‘I used to come laning regularly with the family. We had a baby seat in the truck for my Daniel and he was coming along from the age of two,’ Paul continued.
‘Harvey started coming along with me from the age of five,’ agreed Dale. ‘But I haven’t been out laning for a while. It’s a shame because the lanes are nice around here and it’s a bit like coming home for me.’
‘We don’t get to do it very often at the moment. My little one has come along and this is only the second time I’ve been out laning this year,’ added Rich. Definitely a theme there, then.
Most times, particularly with families, you’ve got to arrange things about three months in advance. But this trip was quite quickly thrown together, and kudos to Dale for organising it.
Still, all three of the guys sounded like they’d been waiting for a good reason to go out laning and it was something they’ve missed doing. Work and other commitments can often get in the way, but it’s amazing how quickly you can forget where you are when you’re halfway down a green lane with nothing but your truck and the countryside for company. No wonder those who’ve grown up on this pastime are so immensely fond of it.
‘I’ve been laning for 26 years and have had a whole load of Land Rovers in my time, including a Series IIA, a Lightweight and a 90,’ said Dale. ‘But I’ve had my Bowler for eight years and I’m sticking with it for now – at least till I start struggling to get in and out of it!’
The Bowler in question had the 4.2-litre V8 from the Range Rover LSE fitted and it did sound rather tasty, especially down the more enclosed lanes. ‘I love the V8,’ Dale continued. ‘And it’s a great laning car because it’s light, low and pretty agile. Unlike in the diesels as well, the power is always there for when you need it.’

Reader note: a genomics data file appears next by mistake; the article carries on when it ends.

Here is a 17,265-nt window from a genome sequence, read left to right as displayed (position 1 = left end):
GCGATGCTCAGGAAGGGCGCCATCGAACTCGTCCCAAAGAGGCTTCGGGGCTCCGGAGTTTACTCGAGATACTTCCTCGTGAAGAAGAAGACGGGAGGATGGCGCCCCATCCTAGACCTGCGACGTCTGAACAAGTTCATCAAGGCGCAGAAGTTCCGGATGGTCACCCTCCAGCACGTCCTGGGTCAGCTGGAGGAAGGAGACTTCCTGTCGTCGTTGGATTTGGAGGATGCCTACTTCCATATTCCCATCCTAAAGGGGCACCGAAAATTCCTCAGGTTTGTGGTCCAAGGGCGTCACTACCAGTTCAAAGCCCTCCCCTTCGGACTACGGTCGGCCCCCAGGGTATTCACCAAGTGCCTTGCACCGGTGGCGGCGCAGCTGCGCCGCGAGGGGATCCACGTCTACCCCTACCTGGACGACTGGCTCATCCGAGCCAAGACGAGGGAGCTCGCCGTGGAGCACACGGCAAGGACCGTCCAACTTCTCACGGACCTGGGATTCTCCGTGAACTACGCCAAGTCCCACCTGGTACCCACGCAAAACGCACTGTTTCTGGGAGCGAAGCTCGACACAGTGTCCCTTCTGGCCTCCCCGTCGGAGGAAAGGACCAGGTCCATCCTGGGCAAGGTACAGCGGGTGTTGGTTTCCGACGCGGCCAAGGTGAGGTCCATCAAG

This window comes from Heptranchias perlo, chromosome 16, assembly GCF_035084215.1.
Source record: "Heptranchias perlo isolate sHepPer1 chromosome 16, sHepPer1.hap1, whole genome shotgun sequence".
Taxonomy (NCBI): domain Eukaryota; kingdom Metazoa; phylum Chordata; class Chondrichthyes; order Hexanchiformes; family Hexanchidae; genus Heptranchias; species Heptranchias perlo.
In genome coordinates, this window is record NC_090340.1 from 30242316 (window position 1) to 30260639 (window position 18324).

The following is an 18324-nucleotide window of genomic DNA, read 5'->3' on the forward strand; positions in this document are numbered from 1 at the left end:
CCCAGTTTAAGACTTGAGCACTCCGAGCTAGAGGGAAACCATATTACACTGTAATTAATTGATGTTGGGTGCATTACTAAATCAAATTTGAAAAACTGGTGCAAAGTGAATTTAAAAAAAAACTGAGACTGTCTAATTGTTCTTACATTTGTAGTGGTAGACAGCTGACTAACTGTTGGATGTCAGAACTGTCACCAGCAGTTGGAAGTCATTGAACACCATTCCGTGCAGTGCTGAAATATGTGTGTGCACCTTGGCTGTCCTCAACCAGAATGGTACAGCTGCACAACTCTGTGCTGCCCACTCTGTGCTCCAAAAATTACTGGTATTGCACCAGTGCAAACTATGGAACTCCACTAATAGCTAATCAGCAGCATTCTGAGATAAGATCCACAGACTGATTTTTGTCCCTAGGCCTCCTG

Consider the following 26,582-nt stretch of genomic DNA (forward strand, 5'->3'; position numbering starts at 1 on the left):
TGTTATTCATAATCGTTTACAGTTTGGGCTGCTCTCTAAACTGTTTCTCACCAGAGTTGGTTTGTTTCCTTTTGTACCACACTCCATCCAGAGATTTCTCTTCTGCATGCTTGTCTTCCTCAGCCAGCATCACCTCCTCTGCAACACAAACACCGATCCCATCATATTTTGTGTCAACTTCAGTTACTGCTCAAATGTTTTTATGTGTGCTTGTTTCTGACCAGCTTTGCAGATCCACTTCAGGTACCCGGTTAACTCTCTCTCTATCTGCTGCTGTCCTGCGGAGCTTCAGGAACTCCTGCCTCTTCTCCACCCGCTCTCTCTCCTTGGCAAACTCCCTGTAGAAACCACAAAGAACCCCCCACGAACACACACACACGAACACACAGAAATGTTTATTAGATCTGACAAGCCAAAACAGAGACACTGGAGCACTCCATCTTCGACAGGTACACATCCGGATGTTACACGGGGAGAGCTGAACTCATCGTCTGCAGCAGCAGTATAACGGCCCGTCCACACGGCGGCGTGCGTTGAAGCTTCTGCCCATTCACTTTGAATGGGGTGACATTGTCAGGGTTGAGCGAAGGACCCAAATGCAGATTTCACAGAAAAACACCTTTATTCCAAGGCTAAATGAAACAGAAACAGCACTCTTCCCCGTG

Dale, who was leading the way on this trip, had recently converted from paper maps to running GPS on an iPad. ‘It is a lot easier with this, especially now I’m older. I don’t need to put my glasses on to read it!’
So, we’d had the mandatory morning tea break and were away again, winding towards Bathampton and taking in green lanes where we could in a sort of mega dot to dot game. Imagine how good it would be if the rights of way network was so extensive that you could drive to work in the morning just using byways. You might not still have a job by the time you get there, but think of the fun you’d have!
I had decided to sit in with Paul for a bit in his hard-top 90, which (no offence, Dale) was a bit more civilised than that Bowler! Despite being on a B-plate, it was a 300Tdi, and the engine was mated to an auto box – which did no harm to the smoothness of the experience.
‘I don’t use this on the road much at all to be honest,’ explained Paul. ‘The gear change is a little too sluggish. But on the lanes it’s great – the only drawback is there isn’t quite as much engine breaking as you’d like. My daily drive is a P38 V8 with the gas conversion.’
We made our way over the toll bridge past The Old Mill in Bathampton, a very quaint part of the world that certainly wasn’t designed for the traffic of the 21st century. Having spent some time around Chippenham in the early part of the day, our afternoon routes would be on the south side of Bath.
Most of these lanes are quite a contrast to Wiltshire, which is relatively flat. Around Bath, the trails are tight and twisty – great fun, and they definitely keep you busy.
If you come in the week, you won’t have the Sunday traffic around the neighbouring villages. We had that to contend with, but it just shows you the draw of the countryside. We saw countless walkers, with a few cyclists and horse riders thrown in. It really is for everyone.
There’s something about being in a convoy, too. ‘When one of you goes past, no-one really gives you a look,’ said Paul. ‘But when there are three of you, they’ll all stop and stare!’